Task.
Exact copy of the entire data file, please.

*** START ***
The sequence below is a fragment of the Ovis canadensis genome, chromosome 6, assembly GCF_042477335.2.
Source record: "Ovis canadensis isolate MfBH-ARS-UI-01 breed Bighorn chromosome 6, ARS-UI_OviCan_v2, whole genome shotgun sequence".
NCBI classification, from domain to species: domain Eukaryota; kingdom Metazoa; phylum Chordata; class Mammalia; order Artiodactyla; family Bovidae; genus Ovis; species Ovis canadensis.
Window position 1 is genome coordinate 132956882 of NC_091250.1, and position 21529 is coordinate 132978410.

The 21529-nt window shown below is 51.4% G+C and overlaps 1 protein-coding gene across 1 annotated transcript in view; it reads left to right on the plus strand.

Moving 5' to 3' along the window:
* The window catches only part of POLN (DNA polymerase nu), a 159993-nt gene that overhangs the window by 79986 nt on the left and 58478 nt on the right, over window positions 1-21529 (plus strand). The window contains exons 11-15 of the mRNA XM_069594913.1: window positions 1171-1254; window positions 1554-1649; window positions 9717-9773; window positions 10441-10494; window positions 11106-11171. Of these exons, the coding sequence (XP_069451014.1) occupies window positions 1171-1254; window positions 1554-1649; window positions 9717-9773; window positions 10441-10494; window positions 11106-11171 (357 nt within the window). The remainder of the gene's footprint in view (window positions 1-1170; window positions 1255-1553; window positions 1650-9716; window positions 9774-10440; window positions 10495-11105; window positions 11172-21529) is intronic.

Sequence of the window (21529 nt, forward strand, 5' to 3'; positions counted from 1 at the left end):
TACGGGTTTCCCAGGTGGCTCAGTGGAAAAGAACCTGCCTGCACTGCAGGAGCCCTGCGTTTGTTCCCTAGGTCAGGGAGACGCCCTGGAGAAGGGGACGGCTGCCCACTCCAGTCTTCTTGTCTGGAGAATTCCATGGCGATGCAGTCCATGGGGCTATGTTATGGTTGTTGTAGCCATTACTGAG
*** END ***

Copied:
The sequence below is a fragment of the Ovis canadensis genome, chromosome 6, assembly GCF_042477335.2.
Source record: "Ovis canadensis isolate MfBH-ARS-UI-01 breed Bighorn chromosome 6, ARS-UI_OviCan_v2, whole genome shotgun sequence".
NCBI classification, from domain to species: domain Eukaryota; kingdom Metazoa; phylum Chordata; class Mammalia; order Artiodactyla; family Bovidae; genus Ovis; species Ovis canadensis.
Window position 1 is genome coordinate 132956882 of NC_091250.1, and position 21529 is coordinate 132978410.

The 21529-nt window shown below is 51.4% G+C and overlaps 1 protein-coding gene across 1 annotated transcript in view; it reads left to right on the plus strand.

Moving 5' to 3' along the window:
* The window catches only part of POLN (DNA polymerase nu), a 159993-nt gene that overhangs the window by 79986 nt on the left and 58478 nt on the right, over window positions 1-21529 (plus strand). The window contains exons 11-15 of the mRNA XM_069594913.1: window positions 1171-1254; window positions 1554-1649; window positions 9717-9773; window positions 10441-10494; window positions 11106-11171. Of these exons, the coding sequence (XP_069451014.1) occupies window positions 1171-1254; window positions 1554-1649; window positions 9717-9773; window positions 10441-10494; window positions 11106-11171 (357 nt within the window). The remainder of the gene's footprint in view (window positions 1-1170; window positions 1255-1553; window positions 1650-9716; window positions 9774-10440; window positions 10495-11105; window positions 11172-21529) is intronic.

Sequence of the window (21529 nt, forward strand, 5' to 3'; positions counted from 1 at the left end):
TACGGGTTTCCCAGGTGGCTCAGTGGAAAAGAACCTGCCTGCACTGCAGGAGCCCTGCGTTTGTTCCCTAGGTCAGGGAGACGCCCTGGAGAAGGGGACGGCTGCCCACTCCAGTCTTCTTGTCTGGAGAATTCCATGGCGATGCAGTCCATGGGGCTATGTTATGGTTGTTGTAGCCATTACTGAG